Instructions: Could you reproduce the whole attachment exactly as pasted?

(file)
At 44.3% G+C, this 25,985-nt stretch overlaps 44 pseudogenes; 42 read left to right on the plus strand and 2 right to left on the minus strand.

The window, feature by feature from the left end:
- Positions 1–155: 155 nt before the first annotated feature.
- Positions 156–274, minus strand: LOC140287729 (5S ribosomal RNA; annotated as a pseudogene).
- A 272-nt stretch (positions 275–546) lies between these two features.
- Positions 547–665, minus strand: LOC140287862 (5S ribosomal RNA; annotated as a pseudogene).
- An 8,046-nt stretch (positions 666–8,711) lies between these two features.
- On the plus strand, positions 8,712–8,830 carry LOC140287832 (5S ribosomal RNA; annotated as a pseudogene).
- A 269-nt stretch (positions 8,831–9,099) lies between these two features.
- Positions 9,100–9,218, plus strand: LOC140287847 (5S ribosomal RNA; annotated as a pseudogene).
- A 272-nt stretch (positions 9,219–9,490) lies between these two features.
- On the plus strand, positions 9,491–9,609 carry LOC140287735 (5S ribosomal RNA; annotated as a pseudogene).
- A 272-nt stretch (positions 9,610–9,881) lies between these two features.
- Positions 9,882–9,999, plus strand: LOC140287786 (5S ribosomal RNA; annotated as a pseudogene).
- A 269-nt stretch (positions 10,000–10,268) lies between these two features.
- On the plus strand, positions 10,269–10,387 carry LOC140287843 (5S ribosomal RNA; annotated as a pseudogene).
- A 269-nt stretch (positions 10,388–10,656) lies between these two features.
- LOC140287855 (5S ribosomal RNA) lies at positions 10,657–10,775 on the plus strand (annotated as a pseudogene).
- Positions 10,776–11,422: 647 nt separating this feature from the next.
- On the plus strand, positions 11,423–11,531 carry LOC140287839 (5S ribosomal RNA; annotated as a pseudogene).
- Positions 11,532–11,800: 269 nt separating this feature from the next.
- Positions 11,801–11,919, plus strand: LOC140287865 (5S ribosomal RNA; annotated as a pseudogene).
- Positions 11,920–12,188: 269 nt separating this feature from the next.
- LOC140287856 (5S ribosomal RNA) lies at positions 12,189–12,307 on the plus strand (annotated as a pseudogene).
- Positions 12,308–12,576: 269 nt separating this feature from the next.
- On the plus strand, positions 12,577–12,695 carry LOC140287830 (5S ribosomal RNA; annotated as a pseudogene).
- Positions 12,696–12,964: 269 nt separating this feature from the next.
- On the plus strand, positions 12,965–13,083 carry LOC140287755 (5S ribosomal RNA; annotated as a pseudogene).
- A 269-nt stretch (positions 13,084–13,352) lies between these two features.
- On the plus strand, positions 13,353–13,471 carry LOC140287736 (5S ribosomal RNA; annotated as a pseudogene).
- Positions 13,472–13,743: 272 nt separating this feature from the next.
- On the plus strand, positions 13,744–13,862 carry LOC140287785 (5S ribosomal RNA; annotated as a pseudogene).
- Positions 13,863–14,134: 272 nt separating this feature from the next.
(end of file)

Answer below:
At 44.3% G+C, this 25,985-nt stretch overlaps 44 pseudogenes; 42 read left to right on the plus strand and 2 right to left on the minus strand.

The window, feature by feature from the left end:
- Positions 1–155: 155 nt before the first annotated feature.
- Positions 156–274, minus strand: LOC140287729 (5S ribosomal RNA; annotated as a pseudogene).
- A 272-nt stretch (positions 275–546) lies between these two features.
- Positions 547–665, minus strand: LOC140287862 (5S ribosomal RNA; annotated as a pseudogene).
- An 8,046-nt stretch (positions 666–8,711) lies between these two features.
- On the plus strand, positions 8,712–8,830 carry LOC140287832 (5S ribosomal RNA; annotated as a pseudogene).
- A 269-nt stretch (positions 8,831–9,099) lies between these two features.
- Positions 9,100–9,218, plus strand: LOC140287847 (5S ribosomal RNA; annotated as a pseudogene).
- A 272-nt stretch (positions 9,219–9,490) lies between these two features.
- On the plus strand, positions 9,491–9,609 carry LOC140287735 (5S ribosomal RNA; annotated as a pseudogene).
- A 272-nt stretch (positions 9,610–9,881) lies between these two features.
- Positions 9,882–9,999, plus strand: LOC140287786 (5S ribosomal RNA; annotated as a pseudogene).
- A 269-nt stretch (positions 10,000–10,268) lies between these two features.
- On the plus strand, positions 10,269–10,387 carry LOC140287843 (5S ribosomal RNA; annotated as a pseudogene).
- A 269-nt stretch (positions 10,388–10,656) lies between these two features.
- LOC140287855 (5S ribosomal RNA) lies at positions 10,657–10,775 on the plus strand (annotated as a pseudogene).
- Positions 10,776–11,422: 647 nt separating this feature from the next.
- On the plus strand, positions 11,423–11,531 carry LOC140287839 (5S ribosomal RNA; annotated as a pseudogene).
- Positions 11,532–11,800: 269 nt separating this feature from the next.
- Positions 11,801–11,919, plus strand: LOC140287865 (5S ribosomal RNA; annotated as a pseudogene).
- Positions 11,920–12,188: 269 nt separating this feature from the next.
- LOC140287856 (5S ribosomal RNA) lies at positions 12,189–12,307 on the plus strand (annotated as a pseudogene).
- Positions 12,308–12,576: 269 nt separating this feature from the next.
- On the plus strand, positions 12,577–12,695 carry LOC140287830 (5S ribosomal RNA; annotated as a pseudogene).
- Positions 12,696–12,964: 269 nt separating this feature from the next.
- On the plus strand, positions 12,965–13,083 carry LOC140287755 (5S ribosomal RNA; annotated as a pseudogene).
- A 269-nt stretch (positions 13,084–13,352) lies between these two features.
- On the plus strand, positions 13,353–13,471 carry LOC140287736 (5S ribosomal RNA; annotated as a pseudogene).
- Positions 13,472–13,743: 272 nt separating this feature from the next.
- On the plus strand, positions 13,744–13,862 carry LOC140287785 (5S ribosomal RNA; annotated as a pseudogene).
- Positions 13,863–14,134: 272 nt separating this feature from the next.